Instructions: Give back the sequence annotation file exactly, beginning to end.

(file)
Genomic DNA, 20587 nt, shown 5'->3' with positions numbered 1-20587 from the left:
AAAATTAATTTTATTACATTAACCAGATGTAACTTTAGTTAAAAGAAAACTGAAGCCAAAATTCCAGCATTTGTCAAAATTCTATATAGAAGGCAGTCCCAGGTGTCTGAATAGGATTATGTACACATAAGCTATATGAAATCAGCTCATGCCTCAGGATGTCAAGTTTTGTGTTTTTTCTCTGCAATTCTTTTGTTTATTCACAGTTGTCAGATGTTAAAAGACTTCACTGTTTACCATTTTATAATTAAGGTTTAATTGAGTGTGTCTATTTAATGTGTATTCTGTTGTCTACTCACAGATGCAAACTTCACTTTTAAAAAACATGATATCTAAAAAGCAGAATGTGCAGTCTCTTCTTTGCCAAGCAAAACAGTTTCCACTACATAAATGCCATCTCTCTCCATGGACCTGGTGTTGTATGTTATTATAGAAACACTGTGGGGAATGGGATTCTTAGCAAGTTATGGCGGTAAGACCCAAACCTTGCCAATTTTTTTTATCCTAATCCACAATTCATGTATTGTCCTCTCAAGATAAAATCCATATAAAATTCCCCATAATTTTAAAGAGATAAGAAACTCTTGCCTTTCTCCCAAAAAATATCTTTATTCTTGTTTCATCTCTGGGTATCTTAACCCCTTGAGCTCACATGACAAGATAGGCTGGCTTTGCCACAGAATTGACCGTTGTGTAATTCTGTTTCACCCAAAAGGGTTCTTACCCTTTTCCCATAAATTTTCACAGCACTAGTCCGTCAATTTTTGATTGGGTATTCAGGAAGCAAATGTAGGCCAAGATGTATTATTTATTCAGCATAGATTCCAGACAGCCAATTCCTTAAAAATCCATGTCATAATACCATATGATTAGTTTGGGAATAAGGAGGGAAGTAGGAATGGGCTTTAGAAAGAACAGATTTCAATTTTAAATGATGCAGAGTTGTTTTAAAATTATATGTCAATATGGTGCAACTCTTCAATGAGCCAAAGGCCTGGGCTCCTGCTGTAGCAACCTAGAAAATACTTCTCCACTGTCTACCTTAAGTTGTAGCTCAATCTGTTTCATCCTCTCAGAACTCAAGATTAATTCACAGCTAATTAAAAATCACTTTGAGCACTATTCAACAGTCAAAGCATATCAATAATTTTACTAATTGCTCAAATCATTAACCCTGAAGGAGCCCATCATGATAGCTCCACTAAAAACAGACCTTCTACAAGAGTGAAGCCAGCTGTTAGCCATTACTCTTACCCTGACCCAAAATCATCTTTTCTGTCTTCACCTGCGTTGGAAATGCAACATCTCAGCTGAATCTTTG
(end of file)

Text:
Genomic DNA, 20587 nt, shown 5'->3' with positions numbered 1-20587 from the left:
AAAATTAATTTTATTACATTAACCAGATGTAACTTTAGTTAAAAGAAAACTGAAGCCAAAATTCCAGCATTTGTCAAAATTCTATATAGAAGGCAGTCCCAGGTGTCTGAATAGGATTATGTACACATAAGCTATATGAAATCAGCTCATGCCTCAGGATGTCAAGTTTTGTGTTTTTTCTCTGCAATTCTTTTGTTTATTCACAGTTGTCAGATGTTAAAAGACTTCACTGTTTACCATTTTATAATTAAGGTTTAATTGAGTGTGTCTATTTAATGTGTATTCTGTTGTCTACTCACAGATGCAAACTTCACTTTTAAAAAACATGATATCTAAAAAGCAGAATGTGCAGTCTCTTCTTTGCCAAGCAAAACAGTTTCCACTACATAAATGCCATCTCTCTCCATGGACCTGGTGTTGTATGTTATTATAGAAACACTGTGGGGAATGGGATTCTTAGCAAGTTATGGCGGTAAGACCCAAACCTTGCCAATTTTTTTTATCCTAATCCACAATTCATGTATTGTCCTCTCAAGATAAAATCCATATAAAATTCCCCATAATTTTAAAGAGATAAGAAACTCTTGCCTTTCTCCCAAAAAATATCTTTATTCTTGTTTCATCTCTGGGTATCTTAACCCCTTGAGCTCACATGACAAGATAGGCTGGCTTTGCCACAGAATTGACCGTTGTGTAATTCTGTTTCACCCAAAAGGGTTCTTACCCTTTTCCCATAAATTTTCACAGCACTAGTCCGTCAATTTTTGATTGGGTATTCAGGAAGCAAATGTAGGCCAAGATGTATTATTTATTCAGCATAGATTCCAGACAGCCAATTCCTTAAAAATCCATGTCATAATACCATATGATTAGTTTGGGAATAAGGAGGGAAGTAGGAATGGGCTTTAGAAAGAACAGATTTCAATTTTAAATGATGCAGAGTTGTTTTAAAATTATATGTCAATATGGTGCAACTCTTCAATGAGCCAAAGGCCTGGGCTCCTGCTGTAGCAACCTAGAAAATACTTCTCCACTGTCTACCTTAAGTTGTAGCTCAATCTGTTTCATCCTCTCAGAACTCAAGATTAATTCACAGCTAATTAAAAATCACTTTGAGCACTATTCAACAGTCAAAGCATATCAATAATTTTACTAATTGCTCAAATCATTAACCCTGAAGGAGCCCATCATGATAGCTCCACTAAAAACAGACCTTCTACAAGAGTGAAGCCAGCTGTTAGCCATTACTCTTACCCTGACCCAAAATCATCTTTTCTGTCTTCACCTGCGTTGGAAATGCAACATCTCAGCTGAATCTTTG